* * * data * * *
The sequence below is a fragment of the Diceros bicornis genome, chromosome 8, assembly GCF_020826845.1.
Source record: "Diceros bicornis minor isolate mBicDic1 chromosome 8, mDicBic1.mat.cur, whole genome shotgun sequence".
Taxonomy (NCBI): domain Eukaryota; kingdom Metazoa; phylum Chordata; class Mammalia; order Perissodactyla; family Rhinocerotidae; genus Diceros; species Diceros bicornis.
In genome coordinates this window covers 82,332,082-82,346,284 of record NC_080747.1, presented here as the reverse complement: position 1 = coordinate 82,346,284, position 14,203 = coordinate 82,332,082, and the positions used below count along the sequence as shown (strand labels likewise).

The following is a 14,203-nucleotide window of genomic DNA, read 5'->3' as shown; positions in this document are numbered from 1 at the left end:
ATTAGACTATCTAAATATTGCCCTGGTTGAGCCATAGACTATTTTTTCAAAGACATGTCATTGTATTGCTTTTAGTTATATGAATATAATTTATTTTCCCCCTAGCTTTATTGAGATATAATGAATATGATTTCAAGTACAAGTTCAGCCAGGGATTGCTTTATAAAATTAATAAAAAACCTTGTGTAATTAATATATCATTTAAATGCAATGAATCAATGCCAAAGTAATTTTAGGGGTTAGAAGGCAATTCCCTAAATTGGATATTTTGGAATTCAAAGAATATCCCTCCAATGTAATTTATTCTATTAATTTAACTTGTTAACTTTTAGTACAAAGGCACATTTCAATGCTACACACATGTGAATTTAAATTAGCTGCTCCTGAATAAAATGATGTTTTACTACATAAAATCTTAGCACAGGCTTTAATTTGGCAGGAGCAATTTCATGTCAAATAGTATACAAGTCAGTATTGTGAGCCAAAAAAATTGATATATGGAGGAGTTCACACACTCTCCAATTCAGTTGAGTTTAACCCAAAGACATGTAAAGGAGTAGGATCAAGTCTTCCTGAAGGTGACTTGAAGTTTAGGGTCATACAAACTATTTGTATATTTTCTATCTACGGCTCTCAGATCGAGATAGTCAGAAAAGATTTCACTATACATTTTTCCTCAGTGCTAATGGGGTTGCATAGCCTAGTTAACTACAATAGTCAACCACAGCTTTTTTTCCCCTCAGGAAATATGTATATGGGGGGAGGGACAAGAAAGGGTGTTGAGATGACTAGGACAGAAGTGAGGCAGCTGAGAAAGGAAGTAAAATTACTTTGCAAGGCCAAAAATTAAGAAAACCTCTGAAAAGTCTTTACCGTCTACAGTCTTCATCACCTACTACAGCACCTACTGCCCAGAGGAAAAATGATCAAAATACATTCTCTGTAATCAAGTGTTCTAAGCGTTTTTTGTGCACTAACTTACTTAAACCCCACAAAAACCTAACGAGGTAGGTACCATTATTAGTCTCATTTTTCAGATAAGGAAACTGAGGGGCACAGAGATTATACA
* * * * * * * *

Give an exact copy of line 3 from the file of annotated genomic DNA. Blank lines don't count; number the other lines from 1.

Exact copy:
Taxonomy (NCBI): domain Eukaryota; kingdom Metazoa; phylum Chordata; class Mammalia; order Perissodactyla; family Rhinocerotidae; genus Diceros; species Diceros bicornis.